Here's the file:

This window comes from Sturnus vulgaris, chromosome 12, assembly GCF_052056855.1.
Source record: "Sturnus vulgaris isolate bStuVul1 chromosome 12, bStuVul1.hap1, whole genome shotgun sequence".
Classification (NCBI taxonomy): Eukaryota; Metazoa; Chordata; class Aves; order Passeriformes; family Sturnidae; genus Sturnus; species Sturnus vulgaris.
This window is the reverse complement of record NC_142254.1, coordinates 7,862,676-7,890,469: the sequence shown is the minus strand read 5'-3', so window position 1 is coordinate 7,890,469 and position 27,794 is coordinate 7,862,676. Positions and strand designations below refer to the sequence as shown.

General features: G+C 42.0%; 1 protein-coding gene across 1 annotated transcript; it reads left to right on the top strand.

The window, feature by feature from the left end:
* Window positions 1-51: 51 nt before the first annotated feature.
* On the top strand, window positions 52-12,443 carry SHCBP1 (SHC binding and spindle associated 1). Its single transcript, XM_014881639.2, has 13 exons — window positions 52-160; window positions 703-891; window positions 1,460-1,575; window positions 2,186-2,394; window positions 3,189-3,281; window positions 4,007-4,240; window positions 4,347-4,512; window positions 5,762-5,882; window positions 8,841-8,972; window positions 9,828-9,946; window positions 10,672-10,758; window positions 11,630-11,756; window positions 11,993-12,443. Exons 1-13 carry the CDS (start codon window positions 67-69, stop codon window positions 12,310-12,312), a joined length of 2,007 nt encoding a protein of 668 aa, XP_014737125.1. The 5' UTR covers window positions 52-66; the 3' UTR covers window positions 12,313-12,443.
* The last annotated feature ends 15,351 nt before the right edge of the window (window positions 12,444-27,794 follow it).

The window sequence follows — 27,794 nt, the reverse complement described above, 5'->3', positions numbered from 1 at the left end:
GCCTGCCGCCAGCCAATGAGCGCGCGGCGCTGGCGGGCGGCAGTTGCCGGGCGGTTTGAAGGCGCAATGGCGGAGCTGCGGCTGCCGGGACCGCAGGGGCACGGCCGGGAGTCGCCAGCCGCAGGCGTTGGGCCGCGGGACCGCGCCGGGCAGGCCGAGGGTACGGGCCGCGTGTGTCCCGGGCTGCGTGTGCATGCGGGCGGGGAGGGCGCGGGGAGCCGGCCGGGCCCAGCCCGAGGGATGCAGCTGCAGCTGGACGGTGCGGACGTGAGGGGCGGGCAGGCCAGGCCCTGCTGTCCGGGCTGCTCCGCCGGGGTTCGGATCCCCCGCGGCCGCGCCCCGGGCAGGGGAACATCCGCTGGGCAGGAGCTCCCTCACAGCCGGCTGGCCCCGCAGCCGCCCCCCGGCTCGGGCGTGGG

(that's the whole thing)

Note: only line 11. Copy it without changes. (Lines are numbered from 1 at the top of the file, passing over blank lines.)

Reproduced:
GCCTGCCGCCAGCCAATGAGCGCGCGGCGCTGGCGGGCGGCAGTTGCCGGGCGGTTTGAAGGCGCAATGGCGGAGCTGCGGCTGCCGGGACCGCAGGGGCACGGCCGGGAGTCGCCAGCCGCAGGCGTTGGGCCGCGGGACCGCGCCGGGCAGGCCGAGGGTACGGGCCGCGTGTGTCCCGGGCTGCGTGTGCATGCGGGCGGGGAGGGCGCGGGGAGCCGGCCGGGCCCAGCCCGAGGGATGCAGCTGCAGCTGGACGGTGCGGACGTGAGGGGCGGGCAGGCCAGGCCCTGCTGTCCGGGCTGCTCCGCCGGGGTTCGGATCCCCCGCGGCCGCGCCCCGGGCAGGGGAACATCCGCTGGGCAGGAGCTCCCTCACAGCCGGCTGGCCCCGCAGCCGCCCCCCGGCTCGGGCGTGGG